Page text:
By age thirty, Julia had experienced her third miscarriage. When she informed me of her most recent pregnancy, it was in stark contrast to her enthusiasm at age twenty-four, newly-wed and eager. The fear was so evident, like a shadow that hovered over her wherever she went. Julie’s courage visibly trembled in fear’s dark presence. I held her hand and tried desperately to be a harbinger of hope. I smiled and said, “This time …” This time she would be able to hold that beautiful baby in her arms, to hear his first cries, to draw his tiny mouth to her breast and nourish him. This time she wouldn’t awake in the night to blood dripping down her inner thighs. This time the baby wouldn’t lie motionless inside of her, and she wouldn’t see the obstetrician shake his head in confirmation that there was no longer a heartbeat. I assured her that this time she would know only the pain of labor, not of loss. But, I saw the doubt on her face and I felt it in my heart. It took less than three weeks for the proof I was wrong. She had given up on the trying, she said, because she couldn’t take the pain anymore. She and I both knew, though, that sharp sting would linger for all her life.
Since age twenty, Trina lived with a secret deep inside of her–a secret that stirred and scratched about yearning for release. After being reminded of her loss as we jointly consoled Julie, Trina told me what she had not even told her own mother then. She had left him years ago because she was pregnant. She should have left him before that, but we often make decisions that are not truly in our own best interest. He was the father by fact, but she couldn’t possibly imagine the life her own flesh would have should that child be exposed to the same physical abuse she had endured, always further numbing herself and foolishly excusing him. There were moments of panic and indecision, and then there was the morning, which haunts her still, when she stepped into that clinic. The child that had been growing within her was removed and replaced with a chilling hollowness that would torment her for all her life. Guilt, like Julie’s companion fear, is the dark shadow that now slinks behind Trina and hides in corners of her heart.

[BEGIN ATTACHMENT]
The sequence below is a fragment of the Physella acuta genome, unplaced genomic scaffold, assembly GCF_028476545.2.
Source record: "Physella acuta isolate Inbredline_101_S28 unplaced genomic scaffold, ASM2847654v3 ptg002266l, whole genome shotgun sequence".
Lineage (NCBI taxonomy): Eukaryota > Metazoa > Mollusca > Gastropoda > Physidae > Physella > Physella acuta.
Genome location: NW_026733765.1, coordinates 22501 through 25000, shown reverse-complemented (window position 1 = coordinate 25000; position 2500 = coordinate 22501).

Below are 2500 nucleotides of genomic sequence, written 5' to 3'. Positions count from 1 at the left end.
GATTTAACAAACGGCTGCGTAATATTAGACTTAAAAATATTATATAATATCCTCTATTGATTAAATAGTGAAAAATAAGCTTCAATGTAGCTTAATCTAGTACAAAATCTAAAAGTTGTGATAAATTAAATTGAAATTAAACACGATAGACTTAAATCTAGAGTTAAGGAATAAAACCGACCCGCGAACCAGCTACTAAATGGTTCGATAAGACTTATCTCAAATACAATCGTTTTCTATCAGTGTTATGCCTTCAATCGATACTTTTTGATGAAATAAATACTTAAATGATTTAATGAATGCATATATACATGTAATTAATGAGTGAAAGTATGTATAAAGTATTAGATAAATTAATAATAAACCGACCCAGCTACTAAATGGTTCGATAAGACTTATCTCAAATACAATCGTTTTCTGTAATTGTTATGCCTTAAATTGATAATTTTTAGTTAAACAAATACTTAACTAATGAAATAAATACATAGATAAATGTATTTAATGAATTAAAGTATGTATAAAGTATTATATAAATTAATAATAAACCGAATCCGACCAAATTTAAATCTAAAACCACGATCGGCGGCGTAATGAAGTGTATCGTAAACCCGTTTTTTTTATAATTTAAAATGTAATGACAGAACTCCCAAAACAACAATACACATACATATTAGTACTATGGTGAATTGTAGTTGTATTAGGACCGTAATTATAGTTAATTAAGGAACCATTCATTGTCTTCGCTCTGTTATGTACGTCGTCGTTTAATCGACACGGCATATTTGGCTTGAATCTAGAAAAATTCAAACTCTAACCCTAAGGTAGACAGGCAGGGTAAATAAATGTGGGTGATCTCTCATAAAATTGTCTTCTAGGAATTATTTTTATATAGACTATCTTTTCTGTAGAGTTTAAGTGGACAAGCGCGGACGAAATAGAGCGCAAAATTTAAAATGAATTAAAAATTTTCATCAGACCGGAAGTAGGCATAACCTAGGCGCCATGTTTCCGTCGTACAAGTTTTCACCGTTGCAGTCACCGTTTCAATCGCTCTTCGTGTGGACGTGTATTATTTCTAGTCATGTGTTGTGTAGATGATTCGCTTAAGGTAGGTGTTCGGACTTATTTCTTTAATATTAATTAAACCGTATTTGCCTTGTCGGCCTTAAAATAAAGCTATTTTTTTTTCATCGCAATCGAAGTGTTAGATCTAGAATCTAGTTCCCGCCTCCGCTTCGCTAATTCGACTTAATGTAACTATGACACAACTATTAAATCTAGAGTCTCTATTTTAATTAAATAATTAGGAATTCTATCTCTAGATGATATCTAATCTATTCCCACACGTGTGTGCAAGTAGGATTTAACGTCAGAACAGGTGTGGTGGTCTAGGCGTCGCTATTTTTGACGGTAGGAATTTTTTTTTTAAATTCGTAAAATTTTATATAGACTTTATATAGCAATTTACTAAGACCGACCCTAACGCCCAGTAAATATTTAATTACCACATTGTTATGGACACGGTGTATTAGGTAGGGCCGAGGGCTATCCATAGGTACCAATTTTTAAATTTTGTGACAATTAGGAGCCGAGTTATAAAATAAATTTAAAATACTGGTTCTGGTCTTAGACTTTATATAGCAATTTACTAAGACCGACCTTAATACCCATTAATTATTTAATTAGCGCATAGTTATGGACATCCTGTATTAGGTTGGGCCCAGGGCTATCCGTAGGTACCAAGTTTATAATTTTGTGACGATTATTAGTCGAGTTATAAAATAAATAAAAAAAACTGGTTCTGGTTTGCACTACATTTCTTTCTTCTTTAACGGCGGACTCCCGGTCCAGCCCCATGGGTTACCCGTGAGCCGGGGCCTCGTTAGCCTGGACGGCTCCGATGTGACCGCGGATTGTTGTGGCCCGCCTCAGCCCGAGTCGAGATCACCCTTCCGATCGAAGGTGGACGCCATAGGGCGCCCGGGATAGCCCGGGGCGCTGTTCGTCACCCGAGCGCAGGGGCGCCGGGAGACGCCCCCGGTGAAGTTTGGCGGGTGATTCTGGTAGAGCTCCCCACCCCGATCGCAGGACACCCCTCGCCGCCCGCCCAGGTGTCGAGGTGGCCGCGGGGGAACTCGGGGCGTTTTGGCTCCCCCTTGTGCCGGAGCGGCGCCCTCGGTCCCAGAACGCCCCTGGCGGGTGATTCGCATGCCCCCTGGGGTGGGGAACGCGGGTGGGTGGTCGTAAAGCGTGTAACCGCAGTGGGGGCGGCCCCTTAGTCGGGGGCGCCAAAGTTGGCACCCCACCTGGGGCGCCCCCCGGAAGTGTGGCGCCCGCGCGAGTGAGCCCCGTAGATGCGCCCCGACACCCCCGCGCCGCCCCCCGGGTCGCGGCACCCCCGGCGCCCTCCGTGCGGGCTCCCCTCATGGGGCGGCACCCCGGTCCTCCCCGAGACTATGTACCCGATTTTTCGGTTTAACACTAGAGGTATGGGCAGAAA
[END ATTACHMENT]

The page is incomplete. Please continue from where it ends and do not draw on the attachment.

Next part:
I slipped on Julie’s shoes once, and quickly kicked them off. I hated how they felt. Those shoes would never grow worn on me, for fear only briefly taunted me as opposed to becoming a constant companion. I never tried on Trina’s shoes, as those high heels terrified me. Yet, I somehow understand the way each now treads for simply knowing their stories. In this knowing, there remains a confusion regarding why many individuals would be quick to comfort one woman and condemn the other.
I know the pain is real for both women; my sympathies are not in competition. Who am I to say one can hold on to hurt while the other doesn’t deserve ownership of her emotions? Who is any one of us to deny a woman her sorrow and suffering? Perhaps you have also paced in Julie’s ragged, tattered sneakers; perhaps you too have staggered in Trina’s strapped platform heels. Maybe you have only known one pair of comfortable loafers your whole life. Regardless, both women deserve understanding. It wasn’t easy for either of them and empathy is a preferred companion to guilt and fear.